Indonesia’s health scheme still suffering financially

August 15 2019 by InsuranceAsia News Staff

Indonesia is struggling to fill a huge gap in the finances of its compulsory national health insurance system.

BPJS Kesehatan, Indonesia’s healthcare and social security agency, which covers around 200 million people, has consistently posted losses since mandatory universal healthcare was introduced on January 1 2014 through the integration of multiple insurers. The insurer has been hit by consistently large claim payouts.

This year the shortfall between spending and premium income is set to climb to Rp28 trillion (nearly US$2 billion), more than double the gap in 2018.

In an attempt to balance the books, BPJS has announced a planned rise in premiums, and removed 5.2 million people from a list of beneficiaries.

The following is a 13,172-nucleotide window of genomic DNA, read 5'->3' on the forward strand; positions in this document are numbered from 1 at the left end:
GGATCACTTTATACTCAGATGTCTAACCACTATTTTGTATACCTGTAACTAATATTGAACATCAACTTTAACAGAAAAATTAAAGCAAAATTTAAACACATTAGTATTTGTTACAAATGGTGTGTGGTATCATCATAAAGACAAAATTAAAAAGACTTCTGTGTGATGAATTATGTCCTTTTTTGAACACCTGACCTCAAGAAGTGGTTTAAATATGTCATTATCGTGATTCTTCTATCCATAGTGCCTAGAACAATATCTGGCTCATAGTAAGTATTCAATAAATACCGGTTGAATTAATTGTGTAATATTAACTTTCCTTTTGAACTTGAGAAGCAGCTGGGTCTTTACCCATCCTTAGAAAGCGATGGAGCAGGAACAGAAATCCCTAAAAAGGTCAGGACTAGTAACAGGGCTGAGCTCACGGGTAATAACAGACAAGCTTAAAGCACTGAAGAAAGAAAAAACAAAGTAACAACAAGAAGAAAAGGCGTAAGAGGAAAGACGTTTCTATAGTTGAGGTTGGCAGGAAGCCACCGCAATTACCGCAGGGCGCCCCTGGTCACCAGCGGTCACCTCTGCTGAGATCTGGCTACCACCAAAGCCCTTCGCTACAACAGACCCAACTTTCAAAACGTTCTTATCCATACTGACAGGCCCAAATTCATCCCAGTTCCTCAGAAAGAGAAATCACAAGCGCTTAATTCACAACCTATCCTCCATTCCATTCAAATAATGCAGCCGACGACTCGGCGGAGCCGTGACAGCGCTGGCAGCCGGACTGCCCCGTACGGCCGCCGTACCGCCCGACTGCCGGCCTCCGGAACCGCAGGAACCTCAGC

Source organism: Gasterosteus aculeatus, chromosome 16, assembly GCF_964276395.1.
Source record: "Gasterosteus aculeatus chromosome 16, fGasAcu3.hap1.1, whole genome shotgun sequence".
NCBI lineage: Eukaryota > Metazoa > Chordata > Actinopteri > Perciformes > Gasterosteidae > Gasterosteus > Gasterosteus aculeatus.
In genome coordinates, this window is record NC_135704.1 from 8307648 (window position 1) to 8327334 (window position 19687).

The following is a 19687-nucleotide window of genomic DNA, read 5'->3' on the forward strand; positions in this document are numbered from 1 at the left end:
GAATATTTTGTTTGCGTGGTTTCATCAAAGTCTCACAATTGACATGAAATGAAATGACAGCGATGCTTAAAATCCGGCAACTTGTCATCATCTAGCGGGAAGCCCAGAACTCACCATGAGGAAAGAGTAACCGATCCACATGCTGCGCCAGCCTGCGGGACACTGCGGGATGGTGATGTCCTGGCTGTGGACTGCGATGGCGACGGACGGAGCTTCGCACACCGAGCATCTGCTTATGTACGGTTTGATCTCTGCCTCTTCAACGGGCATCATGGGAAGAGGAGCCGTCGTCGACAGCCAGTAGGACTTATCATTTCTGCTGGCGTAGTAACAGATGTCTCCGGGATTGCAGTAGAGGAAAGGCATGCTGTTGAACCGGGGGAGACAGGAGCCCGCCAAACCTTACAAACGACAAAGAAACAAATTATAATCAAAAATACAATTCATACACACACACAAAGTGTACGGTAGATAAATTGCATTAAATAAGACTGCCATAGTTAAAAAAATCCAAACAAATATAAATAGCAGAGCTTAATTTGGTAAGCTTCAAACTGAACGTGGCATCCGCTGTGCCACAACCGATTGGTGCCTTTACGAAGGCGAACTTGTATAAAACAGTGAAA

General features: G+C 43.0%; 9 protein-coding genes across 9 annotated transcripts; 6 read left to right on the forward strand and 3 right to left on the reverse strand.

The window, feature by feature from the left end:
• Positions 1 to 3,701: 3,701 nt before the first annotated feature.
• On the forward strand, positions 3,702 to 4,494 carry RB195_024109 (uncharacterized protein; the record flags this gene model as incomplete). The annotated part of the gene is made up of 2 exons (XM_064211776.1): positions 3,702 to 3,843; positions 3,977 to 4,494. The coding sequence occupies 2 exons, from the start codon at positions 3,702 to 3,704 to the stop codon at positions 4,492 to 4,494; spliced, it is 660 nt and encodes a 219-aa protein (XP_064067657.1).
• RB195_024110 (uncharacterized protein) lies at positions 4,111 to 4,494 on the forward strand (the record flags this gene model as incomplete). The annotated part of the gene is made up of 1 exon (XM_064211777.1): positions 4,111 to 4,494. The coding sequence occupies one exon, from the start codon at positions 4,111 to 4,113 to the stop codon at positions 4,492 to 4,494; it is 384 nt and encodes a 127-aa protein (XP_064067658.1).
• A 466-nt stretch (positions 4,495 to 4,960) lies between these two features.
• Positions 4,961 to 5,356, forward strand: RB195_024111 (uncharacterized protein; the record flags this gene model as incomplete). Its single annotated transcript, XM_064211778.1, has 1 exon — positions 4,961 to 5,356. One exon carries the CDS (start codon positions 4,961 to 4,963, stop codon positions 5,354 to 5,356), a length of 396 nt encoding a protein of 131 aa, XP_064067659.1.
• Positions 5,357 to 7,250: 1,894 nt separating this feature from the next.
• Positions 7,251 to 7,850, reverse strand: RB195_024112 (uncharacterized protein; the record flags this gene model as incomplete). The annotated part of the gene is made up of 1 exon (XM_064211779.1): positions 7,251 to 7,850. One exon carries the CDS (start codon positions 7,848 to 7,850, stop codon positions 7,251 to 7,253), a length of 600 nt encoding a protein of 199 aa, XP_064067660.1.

The program was aimed at bringing millions who had no health care provision into state care. The universal insurance gives all citizens access to a wide range of services at public facilities as well as private institutions that opt to join the program, covering treatments from common flu to emergency operations.

Nearly 80% of the Indonesian population of 260 million are now covered, up from around half when the program was launched in 2014.

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